The Competition and Markets Authority (CMA) is consulting on proposals from Essential Pharma, the manufacturer of Priadel, to maintain supply of the bipolar disorder medicine to the UK for five years.
This follows pricing negotiations between the manufacturer and the government, which have seen the cost of Priadel tablets more than double.
The proposals are part of a set of commitments put forward to the CMA by the manufacturer, following the launch of an investigation into “suspected anti-competitive practices” in October 2020.
If the proposals are accepted following the consultation, the CMA’s investigation will close.
The CMA opened its investigation after Essential Pharma announced plans to stop producing Priadel 400mg and 200mg tablets, which the watchdog said may have “abused a dominant position in relation to lithium-based medicines for treating bipolar disorder”.
“If Priadel was withdrawn, this would require patients to switch to alternative, more expensive treatments, such as Camcolit, which is also owned by Essential Pharma,” said the CMA.
Priadel 400mg and 200mg were previously priced at £4.02 and £2.76 per pack of 100, respectively, with Camcolit 400mg costing £48.18 per pack of 100 and Essential Pharma’s generic lithium carbonate 250mg priced at £87 per pack of 100.
However, after the investigation began, Essential Pharma paused the withdrawal of Priadel and entered into price negotiations with the Department of Health and Social Care (DHSC).
They agreed to increase the price of Priadel 400mg and 200mg tablets to £8.50 and £7.50 per pack of 100, respectively — more than double the previous prices.
According to the NHS Business Services Authority’s dictionary of medicines and devices, these prices came into effect on 9 November 2020.
Essential Pharma also proposed formal commitments to the CMA to address competition concerns, which would last for five years from the date of their acceptance.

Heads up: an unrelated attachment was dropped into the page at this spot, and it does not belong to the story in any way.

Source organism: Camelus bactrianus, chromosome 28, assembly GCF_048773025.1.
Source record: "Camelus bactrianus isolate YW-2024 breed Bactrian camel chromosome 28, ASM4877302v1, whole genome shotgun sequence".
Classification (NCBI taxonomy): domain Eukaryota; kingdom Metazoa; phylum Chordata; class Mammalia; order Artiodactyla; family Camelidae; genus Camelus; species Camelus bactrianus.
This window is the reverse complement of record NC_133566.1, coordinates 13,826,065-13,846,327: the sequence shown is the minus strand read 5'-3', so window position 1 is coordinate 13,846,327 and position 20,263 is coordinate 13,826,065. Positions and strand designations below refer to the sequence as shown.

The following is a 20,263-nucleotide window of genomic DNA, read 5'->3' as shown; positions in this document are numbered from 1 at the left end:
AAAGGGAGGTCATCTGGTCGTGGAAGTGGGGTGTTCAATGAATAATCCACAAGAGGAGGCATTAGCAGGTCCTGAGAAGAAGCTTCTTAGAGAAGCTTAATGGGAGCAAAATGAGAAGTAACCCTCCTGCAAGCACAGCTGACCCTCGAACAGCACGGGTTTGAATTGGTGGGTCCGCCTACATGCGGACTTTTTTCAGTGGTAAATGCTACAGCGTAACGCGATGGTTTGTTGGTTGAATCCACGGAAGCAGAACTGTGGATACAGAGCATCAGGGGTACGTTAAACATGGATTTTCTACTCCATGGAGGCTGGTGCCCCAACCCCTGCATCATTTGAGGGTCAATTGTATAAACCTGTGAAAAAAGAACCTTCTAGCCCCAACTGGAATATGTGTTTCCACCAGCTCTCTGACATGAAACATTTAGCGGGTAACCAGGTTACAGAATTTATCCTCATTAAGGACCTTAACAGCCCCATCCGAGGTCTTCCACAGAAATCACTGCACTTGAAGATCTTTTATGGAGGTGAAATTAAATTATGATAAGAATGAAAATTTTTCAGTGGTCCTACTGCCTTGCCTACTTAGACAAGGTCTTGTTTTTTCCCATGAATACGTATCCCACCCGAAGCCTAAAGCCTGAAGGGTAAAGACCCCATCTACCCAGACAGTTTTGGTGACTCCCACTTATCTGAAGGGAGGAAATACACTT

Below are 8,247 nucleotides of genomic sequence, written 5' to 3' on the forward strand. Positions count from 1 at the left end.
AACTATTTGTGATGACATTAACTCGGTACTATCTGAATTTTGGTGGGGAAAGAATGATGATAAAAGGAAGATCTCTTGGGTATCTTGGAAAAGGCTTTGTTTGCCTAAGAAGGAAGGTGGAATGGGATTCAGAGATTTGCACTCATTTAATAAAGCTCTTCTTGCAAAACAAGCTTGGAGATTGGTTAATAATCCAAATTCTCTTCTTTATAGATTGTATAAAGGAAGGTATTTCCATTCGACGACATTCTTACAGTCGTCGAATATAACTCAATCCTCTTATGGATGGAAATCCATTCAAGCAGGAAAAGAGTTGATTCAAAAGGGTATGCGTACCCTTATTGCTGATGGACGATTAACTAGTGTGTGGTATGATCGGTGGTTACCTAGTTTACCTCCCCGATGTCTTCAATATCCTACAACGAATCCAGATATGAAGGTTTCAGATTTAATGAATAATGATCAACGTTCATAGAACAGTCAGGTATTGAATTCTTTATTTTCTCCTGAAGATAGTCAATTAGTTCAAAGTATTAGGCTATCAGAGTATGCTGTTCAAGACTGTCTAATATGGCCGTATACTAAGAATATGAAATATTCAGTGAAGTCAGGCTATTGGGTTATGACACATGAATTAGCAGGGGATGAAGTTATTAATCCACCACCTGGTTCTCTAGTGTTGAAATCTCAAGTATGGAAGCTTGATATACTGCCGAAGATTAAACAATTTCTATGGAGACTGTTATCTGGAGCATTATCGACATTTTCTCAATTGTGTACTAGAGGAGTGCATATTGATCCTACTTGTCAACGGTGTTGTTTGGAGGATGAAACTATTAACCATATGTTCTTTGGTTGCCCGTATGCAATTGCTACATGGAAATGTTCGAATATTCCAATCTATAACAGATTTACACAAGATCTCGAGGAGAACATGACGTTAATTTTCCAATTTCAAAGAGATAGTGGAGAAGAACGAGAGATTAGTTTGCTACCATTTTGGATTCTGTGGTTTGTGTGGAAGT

These include continuing “to ensure appropriate and continued supplies of Priadel to the UK on terms agreed from time to time with the DHSC,” and committing to “not serv[ing] a discontinuation notice to the DHSC relating to Priadel”.
In addition, any potential divestment of the supply of Priadel “shall be made on terms that ensure that Priadel continues to be supplied in the UK until the end of the period of five years”.
Essential Pharma will also be expected to notify the CMA if it plans to divest itself of Priadel.
“The CMA’s preliminary view is that the proposed commitments meet its competition concerns and [it] is now seeking views from others before accepting them formally,” said the CMA in a statement on 24 November 2020. “If accepted, the commitments will bring the investigation to an end.”
A spokesperson for Essential Pharma said it welcomes “the decision by the CMA to close its investigation, subject to acceptance of our commitments”.
“We have been supplying Priadel at a loss to the UK for a number of years, and following our constructive dialogue with the DHSC, the resulting improved pricing now allows us to supply Priadel in the UK on a sustainable, commercially viable basis,” they told The Pharmaceutical Journal.
“Essential Pharma is committed to its founding principle of providing access to low volume drugs, which otherwise may not be available on a sustainable basis, at a fair price. This swift outcome is good for the NHS and will give certainty to patients using this important product for years to come.”
Ann Pope, the CMA’s senior director of antitrust, added: “Since the CMA intervened just last month, Essential Pharma has agreed to carry on supplying Priadel at a price agreed with the DHSC, which we hope will give peace of mind to the thousands of patients who rely on it.
“We will carefully consider any responses to the consultation on the proposed commitments offered by Essential Pharma before reaching our final decision, with the best protection for patients in mind.”
Concerns around the additional cost of switching patients from Priadel to an alternative lithium carbonate medicine were previously raised by the Royal Pharmaceutical Society (RPS), which wrote to the DHSC, alongside nine other health bodies, calling for the government to intervene in the withdrawal.
Sandra Gidley, president of the RPS, said: “We’re delighted that negotiations on the price of Priadel have come to this positive conclusion for patients with bipolar disorder. They will now be able to remain on the drug that keeps them stable.”
The consultation will run until 9 December 2020.